Gardeners are being asked to think of the bees when planning their borders.
Loss of habitat, climate change and disease, most notably the Varroa mite, mean the country’s bee population is under threat putting both commercial crops and ornamental gardens at risk as pollination levels drop.
“Habitat changes have had the most significant impact on pollinator numbers,” says bee expert Keren Green. “All pollinators, including bees, need food and a home.”
Keren is a commercial bee farmer and keeps around 50 honeybee hives around the Three Counties, as well as working as a Seasonal bee inspector.
She explains that bees are divided into different groups: honeybees that live in colonies of between 50 and 60,000 and overwinter, feeding off food stores; bumblebees that have smaller nests of around 150, which die off in the autumn; solitary bees, which include leafcutter, mining and mason bees.
Worldwide there are more than 25,000 species of bees with around 270 in the British Isles, made up of one species of honeybee, 26 bumblebees, including short and long tongued, and the rest solitary bees.
Each transfers pollen between plants while collecting nectar, enabling the setting of fruit and seeds; bees can travel in a three-mile radius to forage and can visit up to 1,000 flowers a day.
And it’s making sure that gardens have a wide range of plants, with different flower shapes, particularly single or bell-shaped blooms, that will be the key to maintaining a healthy bee population.
“Make sure when you’re planting for these insects that you have plants that accommodate both short and long-tongued bees,” advises Keren.
It is also important to provide forage and habitat all year, not just the summer months when flowering plants are more abundant, and Keren suggests flowering shrubs and trees as a way of extending the nectar season.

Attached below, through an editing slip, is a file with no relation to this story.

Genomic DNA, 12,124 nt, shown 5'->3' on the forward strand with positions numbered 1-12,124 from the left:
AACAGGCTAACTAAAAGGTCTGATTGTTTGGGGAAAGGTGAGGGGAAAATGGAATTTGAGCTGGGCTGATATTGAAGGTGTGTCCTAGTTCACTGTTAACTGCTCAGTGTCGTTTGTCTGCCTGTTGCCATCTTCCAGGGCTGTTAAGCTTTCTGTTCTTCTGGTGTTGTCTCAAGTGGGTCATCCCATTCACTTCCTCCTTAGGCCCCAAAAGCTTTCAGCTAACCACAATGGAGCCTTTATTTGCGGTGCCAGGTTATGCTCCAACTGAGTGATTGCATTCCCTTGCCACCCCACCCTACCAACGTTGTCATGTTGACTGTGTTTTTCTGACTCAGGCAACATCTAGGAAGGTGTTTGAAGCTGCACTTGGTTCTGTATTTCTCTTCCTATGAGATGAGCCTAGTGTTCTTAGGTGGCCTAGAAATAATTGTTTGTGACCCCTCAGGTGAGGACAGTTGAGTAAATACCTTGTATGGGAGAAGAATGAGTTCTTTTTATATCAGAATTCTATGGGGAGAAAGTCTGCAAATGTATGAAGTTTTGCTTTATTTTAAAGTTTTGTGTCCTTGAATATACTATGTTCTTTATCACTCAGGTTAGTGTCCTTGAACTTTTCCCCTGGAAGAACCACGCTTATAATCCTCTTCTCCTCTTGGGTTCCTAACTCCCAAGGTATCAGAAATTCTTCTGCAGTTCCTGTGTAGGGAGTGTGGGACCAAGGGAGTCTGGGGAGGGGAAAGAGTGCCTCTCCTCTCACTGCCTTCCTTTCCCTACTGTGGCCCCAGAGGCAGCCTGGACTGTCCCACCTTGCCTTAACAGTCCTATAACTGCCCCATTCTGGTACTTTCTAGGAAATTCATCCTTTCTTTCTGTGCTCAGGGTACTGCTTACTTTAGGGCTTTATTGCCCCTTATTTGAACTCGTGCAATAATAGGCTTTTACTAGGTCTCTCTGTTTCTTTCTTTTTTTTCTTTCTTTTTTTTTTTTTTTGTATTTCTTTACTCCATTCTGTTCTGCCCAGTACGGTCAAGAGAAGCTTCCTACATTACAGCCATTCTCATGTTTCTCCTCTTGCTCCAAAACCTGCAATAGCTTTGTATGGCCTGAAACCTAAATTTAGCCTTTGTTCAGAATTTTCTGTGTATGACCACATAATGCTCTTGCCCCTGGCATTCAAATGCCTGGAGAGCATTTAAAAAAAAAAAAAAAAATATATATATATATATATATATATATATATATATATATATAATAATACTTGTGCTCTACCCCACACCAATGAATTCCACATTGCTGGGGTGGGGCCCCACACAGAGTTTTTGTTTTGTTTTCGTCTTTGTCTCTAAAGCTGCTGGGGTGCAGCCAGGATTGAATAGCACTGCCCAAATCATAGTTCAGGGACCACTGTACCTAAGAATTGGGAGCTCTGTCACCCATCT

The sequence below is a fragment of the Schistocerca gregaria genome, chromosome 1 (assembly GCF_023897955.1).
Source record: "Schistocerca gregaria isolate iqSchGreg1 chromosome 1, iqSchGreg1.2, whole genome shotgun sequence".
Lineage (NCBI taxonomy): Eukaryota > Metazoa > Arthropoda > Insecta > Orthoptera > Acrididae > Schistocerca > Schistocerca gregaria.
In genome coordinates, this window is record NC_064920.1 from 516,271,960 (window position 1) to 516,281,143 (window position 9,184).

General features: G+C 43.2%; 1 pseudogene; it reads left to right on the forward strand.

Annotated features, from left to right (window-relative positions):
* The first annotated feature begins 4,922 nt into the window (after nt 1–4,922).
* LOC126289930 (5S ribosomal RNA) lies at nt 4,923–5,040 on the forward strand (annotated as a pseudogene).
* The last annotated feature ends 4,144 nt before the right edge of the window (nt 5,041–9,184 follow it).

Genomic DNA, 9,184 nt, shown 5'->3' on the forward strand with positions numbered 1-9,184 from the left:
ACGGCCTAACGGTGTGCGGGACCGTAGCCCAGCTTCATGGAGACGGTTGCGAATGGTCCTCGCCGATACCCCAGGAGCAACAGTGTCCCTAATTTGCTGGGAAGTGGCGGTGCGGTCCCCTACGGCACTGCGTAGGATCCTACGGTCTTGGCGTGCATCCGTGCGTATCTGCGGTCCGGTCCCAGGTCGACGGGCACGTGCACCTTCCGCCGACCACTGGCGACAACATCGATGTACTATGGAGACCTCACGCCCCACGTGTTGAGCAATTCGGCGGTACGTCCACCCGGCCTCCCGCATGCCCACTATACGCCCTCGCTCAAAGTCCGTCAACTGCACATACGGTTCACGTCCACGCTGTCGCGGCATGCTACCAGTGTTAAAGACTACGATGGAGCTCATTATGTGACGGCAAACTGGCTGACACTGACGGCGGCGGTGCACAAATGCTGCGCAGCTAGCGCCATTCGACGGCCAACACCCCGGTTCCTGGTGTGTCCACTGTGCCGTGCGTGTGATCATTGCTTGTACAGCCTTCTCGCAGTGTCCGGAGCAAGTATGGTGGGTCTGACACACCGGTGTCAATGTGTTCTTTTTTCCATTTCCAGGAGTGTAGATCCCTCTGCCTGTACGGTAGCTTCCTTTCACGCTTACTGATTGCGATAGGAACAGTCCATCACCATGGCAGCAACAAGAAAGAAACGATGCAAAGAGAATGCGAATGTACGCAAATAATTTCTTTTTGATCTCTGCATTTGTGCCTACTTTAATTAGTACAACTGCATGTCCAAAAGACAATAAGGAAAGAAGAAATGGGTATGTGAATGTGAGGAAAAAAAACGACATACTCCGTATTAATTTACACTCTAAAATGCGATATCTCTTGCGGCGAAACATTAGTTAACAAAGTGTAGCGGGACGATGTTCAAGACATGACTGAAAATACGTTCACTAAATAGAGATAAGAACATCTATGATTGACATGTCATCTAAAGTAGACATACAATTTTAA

Among the suggested plants for early in the year are crocus, ivy, pussy willow, snowdrops and mahonia. Spring and early summer see aquilegia, wisteria, wallflowers and fruit trees, while summer has a vast range of suitable plants, such as hollyhocks, sunflowers, lavender, campanula and delphiniums. Meanwhile, suggestions for autumn, which is important to build up hives before winter, include asters, Japanese anemones and dahlias.
“Even if you’ve got a small garden you can make it attractive with plants that are good for pollination.”
Even so, one of Keren’s top suggestions is unlikely to find favour with many gardeners: the dandelion.
“It is high in nectar, easy to grow and requires little or no attention,” she says. “For years I had been pulling them up and then I took up bee-keeping. Now our lawn is peppered with dandelions.”
Other wild flowers may be more appealing and the fashion for wild flower meadow planting is benefitting our native pollinators.
“It’s very important. Bringing native plants in gives the right type of flowers. Just leave a corner to have some dandelions,” adds Keren, with a smile.
• National Honey Week is led by the British Beekeepers Association. More details are available from http://www.bbka.org.uk/
• The RHS Perfect for Pollinators list is available at www.rhs.org.uk Look out for the pollinators symbol on plant labels. More information is also available from the Bumblebee Conservation Trust at http://bumblebeeconservation.org/
• Gardeners are being asked to report any sightings of the Asian Hornet, an invasive species that is a honey bee predator and has recently been found in France. Smaller than the European hornet, it has an entirely dark brown or black body with a yellow fourth segment on its abdomen. Details on http://www.bbka.org.uk/
• Details of Government policy on pollinators is available on http://www.gov.uk